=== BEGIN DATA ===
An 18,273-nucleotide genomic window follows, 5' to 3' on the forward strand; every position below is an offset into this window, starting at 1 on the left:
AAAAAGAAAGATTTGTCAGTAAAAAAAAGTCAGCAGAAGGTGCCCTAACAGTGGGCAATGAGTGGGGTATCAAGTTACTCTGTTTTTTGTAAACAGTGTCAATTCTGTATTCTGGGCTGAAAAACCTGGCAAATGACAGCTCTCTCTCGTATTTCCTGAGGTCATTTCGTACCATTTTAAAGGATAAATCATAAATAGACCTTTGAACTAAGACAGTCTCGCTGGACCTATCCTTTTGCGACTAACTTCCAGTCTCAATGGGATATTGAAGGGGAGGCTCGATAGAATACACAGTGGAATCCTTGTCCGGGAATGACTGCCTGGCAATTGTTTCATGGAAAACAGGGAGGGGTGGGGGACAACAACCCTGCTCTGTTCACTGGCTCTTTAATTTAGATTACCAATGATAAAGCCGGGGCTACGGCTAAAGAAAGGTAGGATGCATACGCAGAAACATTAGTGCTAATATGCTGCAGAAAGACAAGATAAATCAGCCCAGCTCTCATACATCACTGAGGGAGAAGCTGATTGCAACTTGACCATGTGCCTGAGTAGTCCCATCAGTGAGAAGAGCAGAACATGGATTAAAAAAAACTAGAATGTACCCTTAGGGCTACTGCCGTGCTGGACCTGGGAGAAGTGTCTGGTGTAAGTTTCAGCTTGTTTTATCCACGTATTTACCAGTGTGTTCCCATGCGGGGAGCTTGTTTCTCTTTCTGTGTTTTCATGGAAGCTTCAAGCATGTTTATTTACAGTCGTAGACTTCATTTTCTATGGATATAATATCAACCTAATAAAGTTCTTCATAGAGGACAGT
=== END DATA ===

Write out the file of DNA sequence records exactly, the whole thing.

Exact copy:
An 18,273-nucleotide genomic window follows, 5' to 3' on the forward strand; every position below is an offset into this window, starting at 1 on the left:
AAAAAGAAAGATTTGTCAGTAAAAAAAAGTCAGCAGAAGGTGCCCTAACAGTGGGCAATGAGTGGGGTATCAAGTTACTCTGTTTTTTGTAAACAGTGTCAATTCTGTATTCTGGGCTGAAAAACCTGGCAAATGACAGCTCTCTCTCGTATTTCCTGAGGTCATTTCGTACCATTTTAAAGGATAAATCATAAATAGACCTTTGAACTAAGACAGTCTCGCTGGACCTATCCTTTTGCGACTAACTTCCAGTCTCAATGGGATATTGAAGGGGAGGCTCGATAGAATACACAGTGGAATCCTTGTCCGGGAATGACTGCCTGGCAATTGTTTCATGGAAAACAGGGAGGGGTGGGGGACAACAACCCTGCTCTGTTCACTGGCTCTTTAATTTAGATTACCAATGATAAAGCCGGGGCTACGGCTAAAGAAAGGTAGGATGCATACGCAGAAACATTAGTGCTAATATGCTGCAGAAAGACAAGATAAATCAGCCCAGCTCTCATACATCACTGAGGGAGAAGCTGATTGCAACTTGACCATGTGCCTGAGTAGTCCCATCAGTGAGAAGAGCAGAACATGGATTAAAAAAAACTAGAATGTACCCTTAGGGCTACTGCCGTGCTGGACCTGGGAGAAGTGTCTGGTGTAAGTTTCAGCTTGTTTTATCCACGTATTTACCAGTGTGTTCCCATGCGGGGAGCTTGTTTCTCTTTCTGTGTTTTCATGGAAGCTTCAAGCATGTTTATTTACAGTCGTAGACTTCATTTTCTATGGATATAATATCAACCTAATAAAGTTCTTCATAGAGGACAGT